President Joe Biden will commit to cutting emissions in large part through a key budget bill that would unleash $555 billion in climate spending, according to US National Climate Advisor Gina McCarthy.
President Joe Biden will try to assure world leaders that the United States can keep its promise to slash greenhouse gas emissions by more than half by the end of the decade.
Key US policies will ensure those emission reductions remain uncertain, Biden's top climate aides said on Sunday.
Biden will join leaders from over 100 countries in Glasgow on Monday for the start of the COP26 climate conference.
The conference kicks off on the heels of the G20 summit in Rome that concluded with a statement that urged "meaningful and effective" action on climate change but left huge work for negotiators to ensure an ambitious outcome.
National Climate Advisor Gina McCarthy said Biden was committed to delivering on that goal in large part through a key budget bill that would unleash $555 billion in climate spending that awaits a vote in Congress after months of fraught domestic negotiations.
"It's the largest investment to combat the climate crisis in American history. And it's going to let us reduce emissions well over a gigaton - that's 1 billion metric tons - in 2030," McCarthy told reporters.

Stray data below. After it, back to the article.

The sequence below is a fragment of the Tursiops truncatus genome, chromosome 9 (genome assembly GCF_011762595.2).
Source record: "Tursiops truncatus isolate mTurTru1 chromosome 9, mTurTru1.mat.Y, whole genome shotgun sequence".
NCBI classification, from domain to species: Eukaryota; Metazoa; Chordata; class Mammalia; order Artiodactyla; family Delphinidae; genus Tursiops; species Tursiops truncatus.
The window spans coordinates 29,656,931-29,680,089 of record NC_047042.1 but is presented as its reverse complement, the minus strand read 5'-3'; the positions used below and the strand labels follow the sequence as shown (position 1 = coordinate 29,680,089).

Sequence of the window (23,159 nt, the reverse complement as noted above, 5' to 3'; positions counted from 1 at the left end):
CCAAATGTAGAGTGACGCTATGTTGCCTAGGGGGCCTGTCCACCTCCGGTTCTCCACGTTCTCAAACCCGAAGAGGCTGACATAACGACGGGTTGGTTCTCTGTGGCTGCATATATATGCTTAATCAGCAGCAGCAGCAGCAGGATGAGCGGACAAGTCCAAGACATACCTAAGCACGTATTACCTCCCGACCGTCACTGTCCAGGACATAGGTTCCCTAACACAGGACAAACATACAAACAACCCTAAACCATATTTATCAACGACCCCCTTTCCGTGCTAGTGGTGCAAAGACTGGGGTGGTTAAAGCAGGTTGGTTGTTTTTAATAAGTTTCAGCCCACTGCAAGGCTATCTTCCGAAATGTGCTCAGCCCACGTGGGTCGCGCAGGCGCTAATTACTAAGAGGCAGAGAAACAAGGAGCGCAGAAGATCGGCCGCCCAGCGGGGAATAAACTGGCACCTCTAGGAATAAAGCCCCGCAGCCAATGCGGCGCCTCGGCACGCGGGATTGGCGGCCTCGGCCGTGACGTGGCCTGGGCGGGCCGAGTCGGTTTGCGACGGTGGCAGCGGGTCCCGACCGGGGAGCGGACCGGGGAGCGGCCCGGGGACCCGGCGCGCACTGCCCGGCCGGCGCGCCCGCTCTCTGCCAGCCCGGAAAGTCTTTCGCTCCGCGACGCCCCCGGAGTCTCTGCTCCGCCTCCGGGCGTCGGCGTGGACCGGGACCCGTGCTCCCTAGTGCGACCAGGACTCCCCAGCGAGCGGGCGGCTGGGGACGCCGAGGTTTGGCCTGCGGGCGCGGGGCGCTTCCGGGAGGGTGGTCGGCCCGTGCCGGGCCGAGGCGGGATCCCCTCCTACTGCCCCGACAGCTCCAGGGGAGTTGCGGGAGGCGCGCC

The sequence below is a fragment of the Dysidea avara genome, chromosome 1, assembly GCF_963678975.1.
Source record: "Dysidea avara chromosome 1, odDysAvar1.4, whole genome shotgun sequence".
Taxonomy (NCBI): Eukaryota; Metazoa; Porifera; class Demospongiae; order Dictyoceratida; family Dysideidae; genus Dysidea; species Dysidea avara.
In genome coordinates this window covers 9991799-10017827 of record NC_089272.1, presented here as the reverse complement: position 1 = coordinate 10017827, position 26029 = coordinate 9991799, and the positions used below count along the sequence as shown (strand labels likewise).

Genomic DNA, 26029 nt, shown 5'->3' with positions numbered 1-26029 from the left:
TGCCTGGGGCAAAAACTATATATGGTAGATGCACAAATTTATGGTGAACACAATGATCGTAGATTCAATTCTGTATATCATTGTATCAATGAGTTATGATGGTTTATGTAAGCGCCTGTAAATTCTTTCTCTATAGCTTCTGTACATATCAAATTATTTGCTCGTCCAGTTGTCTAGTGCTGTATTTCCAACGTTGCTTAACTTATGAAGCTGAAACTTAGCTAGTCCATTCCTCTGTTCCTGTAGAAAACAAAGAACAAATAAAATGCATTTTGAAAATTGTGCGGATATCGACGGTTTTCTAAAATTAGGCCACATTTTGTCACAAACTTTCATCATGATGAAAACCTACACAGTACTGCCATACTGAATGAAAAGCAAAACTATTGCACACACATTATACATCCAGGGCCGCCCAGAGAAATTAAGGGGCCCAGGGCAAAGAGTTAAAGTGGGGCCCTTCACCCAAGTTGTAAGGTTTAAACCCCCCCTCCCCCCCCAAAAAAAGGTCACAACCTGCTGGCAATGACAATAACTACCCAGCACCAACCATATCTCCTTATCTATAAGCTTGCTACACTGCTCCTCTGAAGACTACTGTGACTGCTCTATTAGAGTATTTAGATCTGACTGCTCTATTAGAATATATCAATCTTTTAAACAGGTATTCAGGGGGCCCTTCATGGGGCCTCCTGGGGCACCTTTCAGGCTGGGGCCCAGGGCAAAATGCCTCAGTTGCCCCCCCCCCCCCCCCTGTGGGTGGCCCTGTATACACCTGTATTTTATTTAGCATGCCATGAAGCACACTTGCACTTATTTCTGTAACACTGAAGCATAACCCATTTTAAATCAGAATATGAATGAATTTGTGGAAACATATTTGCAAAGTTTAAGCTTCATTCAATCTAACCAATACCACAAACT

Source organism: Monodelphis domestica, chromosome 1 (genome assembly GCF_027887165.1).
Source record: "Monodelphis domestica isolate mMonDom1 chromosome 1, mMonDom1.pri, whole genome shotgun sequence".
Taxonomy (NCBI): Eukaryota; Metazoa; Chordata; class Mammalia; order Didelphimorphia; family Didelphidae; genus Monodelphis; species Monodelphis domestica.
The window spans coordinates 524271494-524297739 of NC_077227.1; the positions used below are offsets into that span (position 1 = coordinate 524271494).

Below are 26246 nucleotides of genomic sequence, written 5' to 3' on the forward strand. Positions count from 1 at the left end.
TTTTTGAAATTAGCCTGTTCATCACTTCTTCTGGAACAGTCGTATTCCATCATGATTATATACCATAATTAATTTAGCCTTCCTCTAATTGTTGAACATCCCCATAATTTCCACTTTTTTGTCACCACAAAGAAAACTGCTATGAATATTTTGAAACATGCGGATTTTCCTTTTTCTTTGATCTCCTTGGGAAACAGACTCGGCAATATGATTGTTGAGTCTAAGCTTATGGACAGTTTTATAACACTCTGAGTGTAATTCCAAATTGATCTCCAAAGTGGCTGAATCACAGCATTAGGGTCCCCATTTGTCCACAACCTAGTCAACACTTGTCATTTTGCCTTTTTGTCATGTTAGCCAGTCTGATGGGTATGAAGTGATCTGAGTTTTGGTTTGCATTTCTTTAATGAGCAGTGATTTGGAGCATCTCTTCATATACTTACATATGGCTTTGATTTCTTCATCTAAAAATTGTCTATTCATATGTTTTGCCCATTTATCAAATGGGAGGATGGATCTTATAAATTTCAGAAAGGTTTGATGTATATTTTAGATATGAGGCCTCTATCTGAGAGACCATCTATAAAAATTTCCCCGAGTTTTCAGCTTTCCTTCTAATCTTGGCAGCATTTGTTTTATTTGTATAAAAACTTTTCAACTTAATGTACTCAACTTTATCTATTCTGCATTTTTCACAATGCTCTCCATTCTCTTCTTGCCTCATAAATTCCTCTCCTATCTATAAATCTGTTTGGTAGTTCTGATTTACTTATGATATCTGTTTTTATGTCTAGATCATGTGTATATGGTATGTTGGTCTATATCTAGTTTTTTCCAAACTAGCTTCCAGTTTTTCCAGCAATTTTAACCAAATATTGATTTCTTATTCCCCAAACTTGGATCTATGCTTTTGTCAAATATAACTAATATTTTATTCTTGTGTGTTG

READ MORE: Everything you need to know about COP26
'Build Back Better'
Biden said on Sunday that his Build Back Better climate and social spending bill will be voted on sometime this week.
McCarthy also addressed concerns around a Supreme Court announcement late on Friday that it would review the Environmental Protection Agency's authority to regulate greenhouse gas emissions, potentially undermining US climate goals.
Biden will also announce a long-term strategy laying out how the US will achieve a longer-term goal of net-zero emissions by 2050.
He will also express the resolve work with the US Congress to launch a $3 billion programme in 2024 aimed at helping developing countries adapt to and manage the impacts of climate change through locally-led measures.